Loop – Government looks to agriculture as part of post-COVID-19 plan

Government looks to agriculture as part of post-COVID-19 plan

Minister of Trade and Industry Paula Gopee-Scoon said the development of the agricultural sector is part of the country’s post-COVID-19 recovery plan, along with the manufacturing sector.

Speaking at Monday’s media briefing on COVID-19, Gopee-Scoon said that the volatility of the energy sector has shown the need for development into the manufacturing industry, as well as the agricultural industry.

“Given the volatility on the energy side of things…we have to look at which sectors are best for the growth of the economy. The manufacturing sector…is the way to go. The expansion of the manufacturing sector is one we’re looking at.

“The agricultural sector is definitely an area of focus. Whilst we may not have been contributing considerably to the economy, it’s a sector which we have been working on. The Minister of Agriculture, Land and Fisheries has been focusing on the sector and playing a key role in bringing the agricultural product to the population (during COVID-19). It’s the way we are going and that’s going to be key as well.”

“If I had to focus on any industries, yes the relevance on energy, yes the manufacturing industry and a greater focus on agricultural industries.”

Gopee-Scoon did refer to certain issues such as in US-based meat-packing plants, but said there have been no issues to date locally. She said that there is no shortage in the import of food and other items as Finance Minister Colm Imbert assured that there would be sufficient foreign exchange for this purpose.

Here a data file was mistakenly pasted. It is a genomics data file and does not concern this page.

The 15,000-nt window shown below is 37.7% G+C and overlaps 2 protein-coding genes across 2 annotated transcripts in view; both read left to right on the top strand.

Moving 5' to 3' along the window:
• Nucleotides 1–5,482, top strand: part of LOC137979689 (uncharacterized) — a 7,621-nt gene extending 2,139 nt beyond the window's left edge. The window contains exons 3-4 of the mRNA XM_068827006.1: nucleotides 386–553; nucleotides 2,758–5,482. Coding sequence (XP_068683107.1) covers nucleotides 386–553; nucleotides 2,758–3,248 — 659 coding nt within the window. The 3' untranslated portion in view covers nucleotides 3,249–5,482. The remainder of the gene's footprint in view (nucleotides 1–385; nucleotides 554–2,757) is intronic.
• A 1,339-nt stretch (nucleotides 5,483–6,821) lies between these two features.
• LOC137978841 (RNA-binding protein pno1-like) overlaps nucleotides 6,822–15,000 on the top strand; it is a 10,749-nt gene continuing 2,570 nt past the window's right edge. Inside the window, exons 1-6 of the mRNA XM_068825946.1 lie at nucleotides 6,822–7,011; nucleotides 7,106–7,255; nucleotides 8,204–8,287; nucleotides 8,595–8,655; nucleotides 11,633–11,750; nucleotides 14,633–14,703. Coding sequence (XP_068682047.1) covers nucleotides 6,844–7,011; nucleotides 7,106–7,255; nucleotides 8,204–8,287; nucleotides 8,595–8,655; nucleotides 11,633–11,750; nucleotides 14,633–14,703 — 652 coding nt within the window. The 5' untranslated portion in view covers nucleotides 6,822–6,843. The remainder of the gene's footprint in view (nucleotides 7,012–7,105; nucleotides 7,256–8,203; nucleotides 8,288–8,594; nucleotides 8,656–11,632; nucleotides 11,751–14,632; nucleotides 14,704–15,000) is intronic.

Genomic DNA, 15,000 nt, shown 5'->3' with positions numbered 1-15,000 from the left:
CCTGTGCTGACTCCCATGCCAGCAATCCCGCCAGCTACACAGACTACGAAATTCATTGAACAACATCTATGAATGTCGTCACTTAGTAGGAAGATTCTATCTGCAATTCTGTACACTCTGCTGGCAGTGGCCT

Gopee-Scoon: Minor price increases for some food items

She also referred to the fluctuation of global food prices, she said that currently, the country has no issues with the supply of food imports.

She said they are aware of the price of supplies and said they have been conducting a risk analysis by product and monitoring the situation.

“Some members of the private sector have had to look at alternative supply chains and therein we would have had some minor price increases. For instance, there would have been a challenge with grains (and beans). Many importers went to an alternative supplier, and therefore that caused the price of some bean items to go up. So those are the kind of challenges we’ve had.”

She said the Ministry continues to analyse these products in their efforts to ensure food security.

She also urged the public to become involved in a local seed growing campaign courtesy being launched by the Ministry of Agriculture, Land and Fisheries.

The Ministry launched the GrowTrinbago Seed Initiative in which over 50,000 seeds will be distributed to households across the country, featuring seeds from the country’s seed bank.

Some of the seeds being given include local crops such as pigeon peas, melongene, bodi, corn, pumpkin and ochro.

Several organisations have launched local kitchen garden kits which will allow homeowners to grow their own crops at home.

The distribution will be coordinated through MPs and local councillors.

For more information contact the Ministry on 220-6253

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